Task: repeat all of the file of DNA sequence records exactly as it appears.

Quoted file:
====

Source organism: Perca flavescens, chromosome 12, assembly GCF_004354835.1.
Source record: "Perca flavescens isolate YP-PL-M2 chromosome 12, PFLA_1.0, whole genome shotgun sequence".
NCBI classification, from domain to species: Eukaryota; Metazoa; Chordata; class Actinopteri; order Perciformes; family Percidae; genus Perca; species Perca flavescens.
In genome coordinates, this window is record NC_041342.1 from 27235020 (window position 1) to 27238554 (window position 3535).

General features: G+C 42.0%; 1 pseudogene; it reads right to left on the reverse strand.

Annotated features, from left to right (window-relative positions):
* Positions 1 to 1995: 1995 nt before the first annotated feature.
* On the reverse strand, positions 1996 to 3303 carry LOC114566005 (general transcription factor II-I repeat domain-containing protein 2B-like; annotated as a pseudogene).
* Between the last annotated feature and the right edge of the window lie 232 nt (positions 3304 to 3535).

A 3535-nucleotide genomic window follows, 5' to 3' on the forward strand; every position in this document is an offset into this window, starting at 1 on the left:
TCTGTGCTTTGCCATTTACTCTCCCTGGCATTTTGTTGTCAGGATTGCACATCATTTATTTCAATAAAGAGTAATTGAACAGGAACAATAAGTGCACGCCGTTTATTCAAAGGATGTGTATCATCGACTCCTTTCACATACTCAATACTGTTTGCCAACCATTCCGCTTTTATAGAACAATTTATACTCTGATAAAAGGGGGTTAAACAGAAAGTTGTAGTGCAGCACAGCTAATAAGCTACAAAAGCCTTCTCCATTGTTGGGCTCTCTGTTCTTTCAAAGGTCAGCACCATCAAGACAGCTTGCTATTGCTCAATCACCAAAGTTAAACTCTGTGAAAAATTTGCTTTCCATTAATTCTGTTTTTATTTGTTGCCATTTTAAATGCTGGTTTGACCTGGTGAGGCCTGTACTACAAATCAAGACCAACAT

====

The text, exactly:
Source organism: Perca flavescens, chromosome 12, assembly GCF_004354835.1.
Source record: "Perca flavescens isolate YP-PL-M2 chromosome 12, PFLA_1.0, whole genome shotgun sequence".
NCBI classification, from domain to species: Eukaryota; Metazoa; Chordata; class Actinopteri; order Perciformes; family Percidae; genus Perca; species Perca flavescens.
In genome coordinates, this window is record NC_041342.1 from 27235020 (window position 1) to 27238554 (window position 3535).

General features: G+C 42.0%; 1 pseudogene; it reads right to left on the reverse strand.

Annotated features, from left to right (window-relative positions):
* Positions 1 to 1995: 1995 nt before the first annotated feature.
* On the reverse strand, positions 1996 to 3303 carry LOC114566005 (general transcription factor II-I repeat domain-containing protein 2B-like; annotated as a pseudogene).
* Between the last annotated feature and the right edge of the window lie 232 nt (positions 3304 to 3535).

A 3535-nucleotide genomic window follows, 5' to 3' on the forward strand; every position in this document is an offset into this window, starting at 1 on the left:
TCTGTGCTTTGCCATTTACTCTCCCTGGCATTTTGTTGTCAGGATTGCACATCATTTATTTCAATAAAGAGTAATTGAACAGGAACAATAAGTGCACGCCGTTTATTCAAAGGATGTGTATCATCGACTCCTTTCACATACTCAATACTGTTTGCCAACCATTCCGCTTTTATAGAACAATTTATACTCTGATAAAAGGGGGTTAAACAGAAAGTTGTAGTGCAGCACAGCTAATAAGCTACAAAAGCCTTCTCCATTGTTGGGCTCTCTGTTCTTTCAAAGGTCAGCACCATCAAGACAGCTTGCTATTGCTCAATCACCAAAGTTAAACTCTGTGAAAAATTTGCTTTCCATTAATTCTGTTTTTATTTGTTGCCATTTTAAATGCTGGTTTGACCTGGTGAGGCCTGTACTACAAATCAAGACCAACAT